Early the next morning as we waved goodby to the people who had come down to the water to watch us take off, Chuck and I knew that in just a few hours we would be home once more! Our excitement began to build as time went by. Captain Turner assured us that he would circle Manila before landing out near the Terminal in Cavite. Oh, the thrill! It is hard to describe how Chuck and I felt as we scrambled from side to side and window-to-window to identify all the familiar landmarks below us! We shouted to one another and in the excitement, we even shed a few tears. All of a sudden we realized the Steward was trying to get our attention. In a very gently voice he said: "Captain's compliments, Miss Cotterman and Mr. Butler, he understands your emotions but he asks that you please sit down, you're rocking his boat!!"
We took our seats quietly and in a few minutes we were on the water taxiing to the landing dock. The door of the aircraft opened and an official from Pan American Airways greeted me with a smile and an umbrella. It was raining. He escorted Chuck and me to where our folks were waiting for us with open arms. We were home!!
My dream had come true with this first thrilling and romantic flight on a Pan American Clipper. I did have two more flights to look forward to--the return trip to San Franciscoat the summer's end and the last journey home to Manila in June of 1941. Each of those trips held adventures of their own. One was on board a Boeing which was much larger than the Martin and carried 12 passengers. Captain Robin McGlohn was the skipper of that ship named the California Clipper. Captain McGlohn knew how sad I was leaving home again, so he made sure I enjoyed some unexpected surprises. I soon stopped feeling sorry for myself and got caught up in the excitment of the journey. On the night we stopped over in Honolulu, the captain invited me to join him for dinner down in the gigantic kitchen of the Moana Hotel. He was a good friend of the chef who had arranged a delicious feast in his private glassed-in dining room where the three of us could share the meal and watch the activity in the kitchen. The chef kept his eye on everyone. The next day we took off for San Francisco. The skipper told me he would have the steward call me before sunrise so that I could join him up in the cockpit to watch the sun come up in all its glory. What a thrill that was to be sitting up ther high in the sky experiencing the spectacular burst of color as the golden sun appeared on the horizon. Soon we would be touching down on San Francisco Bay and coming to the perfect end of an incredible journey!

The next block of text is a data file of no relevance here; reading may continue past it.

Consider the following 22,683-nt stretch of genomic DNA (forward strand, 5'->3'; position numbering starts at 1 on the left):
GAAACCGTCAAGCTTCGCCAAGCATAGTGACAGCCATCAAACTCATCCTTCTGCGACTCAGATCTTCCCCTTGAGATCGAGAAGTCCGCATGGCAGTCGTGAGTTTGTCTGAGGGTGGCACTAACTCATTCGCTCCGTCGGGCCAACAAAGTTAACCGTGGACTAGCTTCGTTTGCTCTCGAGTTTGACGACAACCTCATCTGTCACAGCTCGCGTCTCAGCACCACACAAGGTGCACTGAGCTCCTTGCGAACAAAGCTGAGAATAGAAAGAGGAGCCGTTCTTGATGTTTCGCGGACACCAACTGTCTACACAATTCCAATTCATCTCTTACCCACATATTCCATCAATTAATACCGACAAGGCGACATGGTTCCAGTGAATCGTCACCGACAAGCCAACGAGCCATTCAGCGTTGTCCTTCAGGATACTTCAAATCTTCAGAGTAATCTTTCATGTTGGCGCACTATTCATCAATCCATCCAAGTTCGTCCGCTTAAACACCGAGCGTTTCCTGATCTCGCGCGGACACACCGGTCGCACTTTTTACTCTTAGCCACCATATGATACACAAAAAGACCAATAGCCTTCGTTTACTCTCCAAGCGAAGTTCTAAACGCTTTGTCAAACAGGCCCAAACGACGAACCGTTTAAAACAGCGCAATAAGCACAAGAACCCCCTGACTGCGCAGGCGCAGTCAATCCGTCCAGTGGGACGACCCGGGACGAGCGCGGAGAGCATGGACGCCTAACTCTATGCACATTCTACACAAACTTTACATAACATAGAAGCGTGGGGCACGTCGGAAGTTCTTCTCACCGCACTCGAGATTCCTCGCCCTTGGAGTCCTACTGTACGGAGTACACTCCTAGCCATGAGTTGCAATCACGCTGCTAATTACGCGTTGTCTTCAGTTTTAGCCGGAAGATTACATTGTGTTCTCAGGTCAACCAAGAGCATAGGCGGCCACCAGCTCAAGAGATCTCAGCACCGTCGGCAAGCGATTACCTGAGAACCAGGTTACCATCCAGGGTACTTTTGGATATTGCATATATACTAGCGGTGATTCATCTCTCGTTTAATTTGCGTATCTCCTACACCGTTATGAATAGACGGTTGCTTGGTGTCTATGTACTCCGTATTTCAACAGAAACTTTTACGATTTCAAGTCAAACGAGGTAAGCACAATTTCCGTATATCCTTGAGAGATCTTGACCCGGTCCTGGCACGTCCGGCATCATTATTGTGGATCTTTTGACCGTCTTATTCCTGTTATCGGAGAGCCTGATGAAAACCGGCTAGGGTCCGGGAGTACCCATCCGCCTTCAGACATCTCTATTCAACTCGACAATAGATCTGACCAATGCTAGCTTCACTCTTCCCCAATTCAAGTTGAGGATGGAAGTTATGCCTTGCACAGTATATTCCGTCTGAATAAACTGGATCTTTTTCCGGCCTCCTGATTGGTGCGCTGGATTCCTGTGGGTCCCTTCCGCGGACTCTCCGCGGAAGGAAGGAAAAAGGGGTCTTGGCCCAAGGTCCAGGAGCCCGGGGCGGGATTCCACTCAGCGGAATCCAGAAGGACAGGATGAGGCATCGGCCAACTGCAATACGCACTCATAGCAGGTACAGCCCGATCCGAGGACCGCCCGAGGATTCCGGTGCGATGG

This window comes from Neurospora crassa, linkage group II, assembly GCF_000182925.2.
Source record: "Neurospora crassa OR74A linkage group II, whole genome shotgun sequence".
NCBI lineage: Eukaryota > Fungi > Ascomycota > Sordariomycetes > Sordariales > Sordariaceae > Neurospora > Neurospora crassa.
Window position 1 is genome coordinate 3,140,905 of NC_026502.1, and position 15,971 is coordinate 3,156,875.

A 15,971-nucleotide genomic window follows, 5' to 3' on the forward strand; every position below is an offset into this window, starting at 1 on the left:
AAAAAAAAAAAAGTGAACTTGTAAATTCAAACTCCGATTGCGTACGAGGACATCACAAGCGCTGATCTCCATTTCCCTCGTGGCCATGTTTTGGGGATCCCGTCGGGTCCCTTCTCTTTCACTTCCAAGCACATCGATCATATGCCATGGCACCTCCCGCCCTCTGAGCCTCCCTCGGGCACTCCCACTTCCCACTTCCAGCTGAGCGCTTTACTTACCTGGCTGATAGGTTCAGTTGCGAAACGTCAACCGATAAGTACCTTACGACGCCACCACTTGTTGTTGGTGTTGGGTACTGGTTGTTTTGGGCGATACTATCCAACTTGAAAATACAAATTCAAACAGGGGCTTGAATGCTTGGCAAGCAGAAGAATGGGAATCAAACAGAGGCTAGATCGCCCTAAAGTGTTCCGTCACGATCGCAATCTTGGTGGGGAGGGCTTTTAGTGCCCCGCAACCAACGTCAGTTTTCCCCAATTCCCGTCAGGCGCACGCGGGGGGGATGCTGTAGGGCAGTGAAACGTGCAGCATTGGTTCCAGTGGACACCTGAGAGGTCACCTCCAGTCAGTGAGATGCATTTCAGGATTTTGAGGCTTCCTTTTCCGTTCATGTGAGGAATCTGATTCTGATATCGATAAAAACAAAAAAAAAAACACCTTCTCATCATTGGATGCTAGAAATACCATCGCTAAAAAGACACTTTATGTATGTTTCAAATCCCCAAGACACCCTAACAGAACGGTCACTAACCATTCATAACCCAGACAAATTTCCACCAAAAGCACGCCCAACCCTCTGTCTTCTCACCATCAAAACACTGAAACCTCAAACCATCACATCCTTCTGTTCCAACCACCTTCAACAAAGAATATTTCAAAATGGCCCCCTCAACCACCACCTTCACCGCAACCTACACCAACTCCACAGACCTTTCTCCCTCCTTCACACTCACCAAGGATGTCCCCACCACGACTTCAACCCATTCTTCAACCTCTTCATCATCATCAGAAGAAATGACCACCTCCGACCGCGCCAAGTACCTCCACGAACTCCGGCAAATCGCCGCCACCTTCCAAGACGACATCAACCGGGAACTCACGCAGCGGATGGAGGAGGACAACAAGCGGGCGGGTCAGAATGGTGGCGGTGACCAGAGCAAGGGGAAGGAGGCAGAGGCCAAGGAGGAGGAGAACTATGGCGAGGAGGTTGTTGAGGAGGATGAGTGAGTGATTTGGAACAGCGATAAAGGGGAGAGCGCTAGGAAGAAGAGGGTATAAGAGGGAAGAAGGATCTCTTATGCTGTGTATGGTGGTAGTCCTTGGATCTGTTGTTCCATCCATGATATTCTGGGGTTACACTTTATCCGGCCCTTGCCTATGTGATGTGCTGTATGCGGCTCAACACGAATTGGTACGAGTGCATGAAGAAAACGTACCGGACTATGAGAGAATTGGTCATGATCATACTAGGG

What a heart warming surprise it was to find that Captain McGlohn would be the pilot of my last journey home to the Philippines, once more on a Martin. That June, U.S. Marines were stationed at Midway, Wake and Guam and the Clipper passengers were not free to wander and explore. This was our first hint of war clouds gathering. Six months after our arrival in Manila, Pear Harbor was attacked by the Japanese. Soon after, the Philippines were bombed and invaded. American and Allied civilians were rounded up and placed in prison camps. We lost our material and personal possessions. But they could not take away our precious memories. All these years later I still cherish the treasured memories of my love affair with Pan American Airways!
Catherine Cotterman Hoskins